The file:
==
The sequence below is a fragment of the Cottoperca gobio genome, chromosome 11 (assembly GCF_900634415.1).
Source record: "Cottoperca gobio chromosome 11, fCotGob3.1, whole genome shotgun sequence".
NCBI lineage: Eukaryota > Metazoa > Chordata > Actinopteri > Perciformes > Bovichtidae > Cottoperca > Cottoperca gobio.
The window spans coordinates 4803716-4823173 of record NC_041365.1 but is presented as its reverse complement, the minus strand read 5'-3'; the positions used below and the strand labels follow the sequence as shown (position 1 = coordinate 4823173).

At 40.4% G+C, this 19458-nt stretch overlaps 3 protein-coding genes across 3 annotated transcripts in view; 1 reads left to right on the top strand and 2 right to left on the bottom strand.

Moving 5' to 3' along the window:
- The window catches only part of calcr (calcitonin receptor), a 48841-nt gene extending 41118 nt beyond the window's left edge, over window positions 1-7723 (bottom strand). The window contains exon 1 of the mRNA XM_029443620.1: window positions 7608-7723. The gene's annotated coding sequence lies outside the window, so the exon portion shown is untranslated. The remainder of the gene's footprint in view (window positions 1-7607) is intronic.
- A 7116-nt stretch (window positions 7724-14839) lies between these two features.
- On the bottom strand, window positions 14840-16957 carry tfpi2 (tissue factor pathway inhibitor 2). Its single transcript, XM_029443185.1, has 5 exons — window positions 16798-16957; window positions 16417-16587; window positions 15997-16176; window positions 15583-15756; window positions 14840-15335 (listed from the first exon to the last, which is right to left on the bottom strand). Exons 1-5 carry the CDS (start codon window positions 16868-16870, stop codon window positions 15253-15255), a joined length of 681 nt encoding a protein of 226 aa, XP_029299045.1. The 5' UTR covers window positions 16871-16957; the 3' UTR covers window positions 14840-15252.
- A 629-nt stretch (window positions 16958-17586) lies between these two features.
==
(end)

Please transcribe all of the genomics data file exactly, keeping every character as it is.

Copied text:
The sequence below is a fragment of the Cottoperca gobio genome, chromosome 11 (assembly GCF_900634415.1).
Source record: "Cottoperca gobio chromosome 11, fCotGob3.1, whole genome shotgun sequence".
NCBI lineage: Eukaryota > Metazoa > Chordata > Actinopteri > Perciformes > Bovichtidae > Cottoperca > Cottoperca gobio.
The window spans coordinates 4803716-4823173 of record NC_041365.1 but is presented as its reverse complement, the minus strand read 5'-3'; the positions used below and the strand labels follow the sequence as shown (position 1 = coordinate 4823173).

At 40.4% G+C, this 19458-nt stretch overlaps 3 protein-coding genes across 3 annotated transcripts in view; 1 reads left to right on the top strand and 2 right to left on the bottom strand.

Moving 5' to 3' along the window:
- The window catches only part of calcr (calcitonin receptor), a 48841-nt gene extending 41118 nt beyond the window's left edge, over window positions 1-7723 (bottom strand). The window contains exon 1 of the mRNA XM_029443620.1: window positions 7608-7723. The gene's annotated coding sequence lies outside the window, so the exon portion shown is untranslated. The remainder of the gene's footprint in view (window positions 1-7607) is intronic.
- A 7116-nt stretch (window positions 7724-14839) lies between these two features.
- On the bottom strand, window positions 14840-16957 carry tfpi2 (tissue factor pathway inhibitor 2). Its single transcript, XM_029443185.1, has 5 exons — window positions 16798-16957; window positions 16417-16587; window positions 15997-16176; window positions 15583-15756; window positions 14840-15335 (listed from the first exon to the last, which is right to left on the bottom strand). Exons 1-5 carry the CDS (start codon window positions 16868-16870, stop codon window positions 15253-15255), a joined length of 681 nt encoding a protein of 226 aa, XP_029299045.1. The 5' UTR covers window positions 16871-16957; the 3' UTR covers window positions 14840-15252.
- A 629-nt stretch (window positions 16958-17586) lies between these two features.